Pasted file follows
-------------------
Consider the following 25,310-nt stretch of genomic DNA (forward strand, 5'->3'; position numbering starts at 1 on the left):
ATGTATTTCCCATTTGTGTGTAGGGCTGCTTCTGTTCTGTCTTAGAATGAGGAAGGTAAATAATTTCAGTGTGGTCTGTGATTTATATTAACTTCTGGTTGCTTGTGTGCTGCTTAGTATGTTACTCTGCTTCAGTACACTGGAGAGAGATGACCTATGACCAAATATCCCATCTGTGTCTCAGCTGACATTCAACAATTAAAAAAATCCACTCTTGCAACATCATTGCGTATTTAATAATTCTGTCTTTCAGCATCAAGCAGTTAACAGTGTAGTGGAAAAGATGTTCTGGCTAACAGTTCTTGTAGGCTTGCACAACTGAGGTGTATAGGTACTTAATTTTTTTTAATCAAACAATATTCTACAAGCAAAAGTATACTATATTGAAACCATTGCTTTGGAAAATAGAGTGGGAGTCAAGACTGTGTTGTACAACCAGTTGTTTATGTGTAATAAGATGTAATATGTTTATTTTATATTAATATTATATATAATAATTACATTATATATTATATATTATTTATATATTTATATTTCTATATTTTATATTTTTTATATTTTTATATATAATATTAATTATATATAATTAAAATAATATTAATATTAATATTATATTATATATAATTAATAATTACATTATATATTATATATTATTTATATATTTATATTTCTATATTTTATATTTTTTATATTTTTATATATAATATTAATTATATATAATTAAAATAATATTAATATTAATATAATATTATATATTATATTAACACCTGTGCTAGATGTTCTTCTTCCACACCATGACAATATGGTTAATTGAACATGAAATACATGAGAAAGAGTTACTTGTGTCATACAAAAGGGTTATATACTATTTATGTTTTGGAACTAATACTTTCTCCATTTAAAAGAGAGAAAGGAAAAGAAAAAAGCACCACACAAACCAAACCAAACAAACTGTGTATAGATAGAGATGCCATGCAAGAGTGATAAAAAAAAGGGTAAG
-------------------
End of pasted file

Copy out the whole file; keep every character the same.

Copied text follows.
Consider the following 25,310-nt stretch of genomic DNA (forward strand, 5'->3'; position numbering starts at 1 on the left):
ATGTATTTCCCATTTGTGTGTAGGGCTGCTTCTGTTCTGTCTTAGAATGAGGAAGGTAAATAATTTCAGTGTGGTCTGTGATTTATATTAACTTCTGGTTGCTTGTGTGCTGCTTAGTATGTTACTCTGCTTCAGTACACTGGAGAGAGATGACCTATGACCAAATATCCCATCTGTGTCTCAGCTGACATTCAACAATTAAAAAAATCCACTCTTGCAACATCATTGCGTATTTAATAATTCTGTCTTTCAGCATCAAGCAGTTAACAGTGTAGTGGAAAAGATGTTCTGGCTAACAGTTCTTGTAGGCTTGCACAACTGAGGTGTATAGGTACTTAATTTTTTTTAATCAAACAATATTCTACAAGCAAAAGTATACTATATTGAAACCATTGCTTTGGAAAATAGAGTGGGAGTCAAGACTGTGTTGTACAACCAGTTGTTTATGTGTAATAAGATGTAATATGTTTATTTTATATTAATATTATATATAATAATTACATTATATATTATATATTATTTATATATTTATATTTCTATATTTTATATTTTTTATATTTTTATATATAATATTAATTATATATAATTAAAATAATATTAATATTAATATTATATTATATATAATTAATAATTACATTATATATTATATATTATTTATATATTTATATTTCTATATTTTATATTTTTTATATTTTTATATATAATATTAATTATATATAATTAAAATAATATTAATATTAATATAATATTATATATTATATTAACACCTGTGCTAGATGTTCTTCTTCCACACCATGACAATATGGTTAATTGAACATGAAATACATGAGAAAGAGTTACTTGTGTCATACAAAAGGGTTATATACTATTTATGTTTTGGAACTAATACTTTCTCCATTTAAAAGAGAGAAAGGAAAAGAAAAAAGCACCACACAAACCAAACCAAACAAACTGTGTATAGATAGAGATGCCATGCAAGAGTGATAAAAAAAAGGGTAAG